For the first time since January 2001, Urbana City Council is considering an ordinance establishing new guidelines for how future elected officials will be compensated for their services.
During Tuesday’s council meeting, the first reading of the ordinance, which outlines pay for the mayor, council president and council members, underwent a first reading.
The main difference between the pay ordinances adopted in 2001 and the proposed ordinance is how elected officials are paid.
“(Currently), their salaries (council president and council members) are not based on the number of meetings they attend,” Director of Finance Chris Boettcher said.
Under their current contracts, the mayor receives a yearly salary of $12,000, the salary of the council president is $8,000, and council members receive an annual salary of $6,000.
The newly proposed ordinance calls for the mayor’s yearly salary to be increased to $13,000, while the council president would be paid $250 per meeting (capped at $8,000 annually) and council members would receive $200 per meeting (capped at $6,000 annually) regardless of whether the meeting is a regular meeting, special meeting or a work session.
Road salt on its way
Council authorized the purchase of 400 tons of road salt from the Champaign County Engineer’s Office at a rate of $70.15 per ton at a total cost of $28,060.
“We were able to come in under budget for this year,” Director of Administration Kerry Brugger said. “Last year, I think we spent $118 a ton. We are coming in about 39 percent under that, so it’s a significant savings.”
In the past, Brugger said, the city acquired its road salt through the consortium known as Southwest Ohio Purchasers for Government (SWOP4G).
“We decided after last year’s experience we would try to move in and use the (Ohio Department of Transportation) program,” he said. “Earlier this year, we had authorization to participate in the ODOT program, however, due to the timing, we were not able to participate in the summer bid.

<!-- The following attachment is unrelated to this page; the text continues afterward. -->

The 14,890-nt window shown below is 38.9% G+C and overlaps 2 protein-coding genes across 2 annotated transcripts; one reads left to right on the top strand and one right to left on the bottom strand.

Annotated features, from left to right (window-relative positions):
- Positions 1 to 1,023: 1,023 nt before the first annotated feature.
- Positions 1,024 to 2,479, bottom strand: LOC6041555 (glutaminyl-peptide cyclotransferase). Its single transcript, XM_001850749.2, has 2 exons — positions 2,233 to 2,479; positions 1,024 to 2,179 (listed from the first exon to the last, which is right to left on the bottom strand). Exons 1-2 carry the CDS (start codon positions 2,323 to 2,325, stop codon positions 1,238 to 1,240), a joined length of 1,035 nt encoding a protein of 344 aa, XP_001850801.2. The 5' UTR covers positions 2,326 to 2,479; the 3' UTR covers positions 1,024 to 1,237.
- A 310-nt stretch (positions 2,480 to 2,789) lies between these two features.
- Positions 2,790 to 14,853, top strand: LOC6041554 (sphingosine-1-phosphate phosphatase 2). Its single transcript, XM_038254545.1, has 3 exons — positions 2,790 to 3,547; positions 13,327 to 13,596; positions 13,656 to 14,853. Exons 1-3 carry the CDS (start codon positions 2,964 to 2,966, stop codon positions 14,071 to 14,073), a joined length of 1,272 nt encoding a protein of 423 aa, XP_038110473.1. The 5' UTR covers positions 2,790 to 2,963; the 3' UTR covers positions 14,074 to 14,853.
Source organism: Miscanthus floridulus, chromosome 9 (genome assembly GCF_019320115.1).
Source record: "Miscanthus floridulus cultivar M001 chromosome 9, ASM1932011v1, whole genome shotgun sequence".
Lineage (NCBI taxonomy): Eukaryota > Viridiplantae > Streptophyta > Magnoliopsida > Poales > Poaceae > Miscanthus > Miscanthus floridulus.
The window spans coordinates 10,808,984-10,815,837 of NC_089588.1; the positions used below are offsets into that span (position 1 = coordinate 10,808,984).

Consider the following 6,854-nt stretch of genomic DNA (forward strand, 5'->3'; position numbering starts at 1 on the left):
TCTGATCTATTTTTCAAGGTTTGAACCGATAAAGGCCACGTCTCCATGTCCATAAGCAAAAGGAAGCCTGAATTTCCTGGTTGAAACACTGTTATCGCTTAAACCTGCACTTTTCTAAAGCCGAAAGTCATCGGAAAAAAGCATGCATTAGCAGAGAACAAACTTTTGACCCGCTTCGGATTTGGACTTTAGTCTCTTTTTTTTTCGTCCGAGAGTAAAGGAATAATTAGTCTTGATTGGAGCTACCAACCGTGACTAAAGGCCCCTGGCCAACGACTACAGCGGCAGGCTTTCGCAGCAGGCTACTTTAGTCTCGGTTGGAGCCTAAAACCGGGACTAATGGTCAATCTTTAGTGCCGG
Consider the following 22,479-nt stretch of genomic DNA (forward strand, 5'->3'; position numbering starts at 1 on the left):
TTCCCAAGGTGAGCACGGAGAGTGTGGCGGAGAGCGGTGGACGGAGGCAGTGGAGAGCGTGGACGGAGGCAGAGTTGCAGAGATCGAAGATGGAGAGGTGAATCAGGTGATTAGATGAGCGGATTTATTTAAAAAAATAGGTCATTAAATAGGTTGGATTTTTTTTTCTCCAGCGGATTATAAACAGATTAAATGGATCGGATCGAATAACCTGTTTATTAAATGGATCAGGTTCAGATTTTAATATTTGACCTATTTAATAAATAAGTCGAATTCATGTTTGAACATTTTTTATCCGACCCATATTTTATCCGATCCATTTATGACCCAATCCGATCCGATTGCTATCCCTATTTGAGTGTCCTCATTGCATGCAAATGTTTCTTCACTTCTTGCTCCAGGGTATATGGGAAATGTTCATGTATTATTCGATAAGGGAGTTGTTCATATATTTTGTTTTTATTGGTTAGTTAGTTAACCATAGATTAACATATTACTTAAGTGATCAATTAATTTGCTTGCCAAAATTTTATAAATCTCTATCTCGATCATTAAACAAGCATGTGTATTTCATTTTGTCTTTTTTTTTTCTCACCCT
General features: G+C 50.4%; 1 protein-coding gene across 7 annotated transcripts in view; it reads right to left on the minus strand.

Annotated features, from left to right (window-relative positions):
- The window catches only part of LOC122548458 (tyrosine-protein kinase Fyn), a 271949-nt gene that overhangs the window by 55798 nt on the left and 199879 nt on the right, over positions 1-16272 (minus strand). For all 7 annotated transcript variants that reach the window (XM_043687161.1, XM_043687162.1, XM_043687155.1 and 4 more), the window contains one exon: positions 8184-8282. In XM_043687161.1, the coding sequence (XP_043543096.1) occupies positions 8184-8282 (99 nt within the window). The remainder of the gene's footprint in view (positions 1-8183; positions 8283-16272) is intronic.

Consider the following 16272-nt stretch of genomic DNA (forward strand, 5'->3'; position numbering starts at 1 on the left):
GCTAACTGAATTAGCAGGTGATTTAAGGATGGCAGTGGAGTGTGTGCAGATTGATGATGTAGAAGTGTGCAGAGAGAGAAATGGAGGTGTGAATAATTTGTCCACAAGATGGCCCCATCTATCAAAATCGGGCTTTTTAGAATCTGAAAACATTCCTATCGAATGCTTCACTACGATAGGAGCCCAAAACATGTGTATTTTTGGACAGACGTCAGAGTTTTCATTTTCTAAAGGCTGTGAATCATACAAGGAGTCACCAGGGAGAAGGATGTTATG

“We worked with the county, and Steve McCall (county engineer) said he would be willing to put additional (road salt) on his bid. We appreciate Steve working with us,” Brugger added.
The 400 tons of salt will be delivered to the city’s salt dome on Taft Avenue by Oct. 1.
Brugger said the city plans to acquire another 500 tons of road salt during ODOT’s winter bid with delivery taking place in January 2016.
In other business:
•A garage damaged by two separate arson fires at 304 E. Church St. will be razed after council approved a purchase order in the amount of $3,335.85 to REM Excavating LLC for demolition of the structure.
City Community Development Manager Doug Crabill said the contract involves removal of all the solid waste in the garage, the razing of the garage, removal of the concrete slab and reseeding of the top soil.
“It’s definitely going to help that area,” council member Doug Hoffman said. “It looks pretty bad.”
Crabill noted all costs will be billed to the property owner, and if the bill isn’t paid in a timely manner, an assessment will be placed on the property.
•Council waived the three-readings rule and passed on emergency basis a resolution approving a sanitary sewer tap-in and water tap-in for Allison P. Inskeep at 638 Childrens Home Road.
“There are nearby water and sewer mains for this property,” Crabill said, noting the property contains two parcels and the tap-ins will only serve the parcel containing a farmhouse, not the parcel containing a barn and acreage.
Inskeep is required per city ordinance to initiate annexation into the city within 60 days of finalizing the application.
Crabill said Inskeep will be responsible for all construction costs and applicable fees related to the utility extensions and tap-ins.
•Council authorized a purchase order to the Community Improvement Corporation of Champaign County, doing business as the Champaign Economic Partnership (CEP), in the amount of $25,000 for the half-year period from July 1 to Dec. 31, 2015.
Brugger said in May, the city passed a resolution authorizing an agreement between the Champaign County Commission and city to join together to develop the CEP, and the $25,000 had already been budgeted by the city to be used for economic development purposes.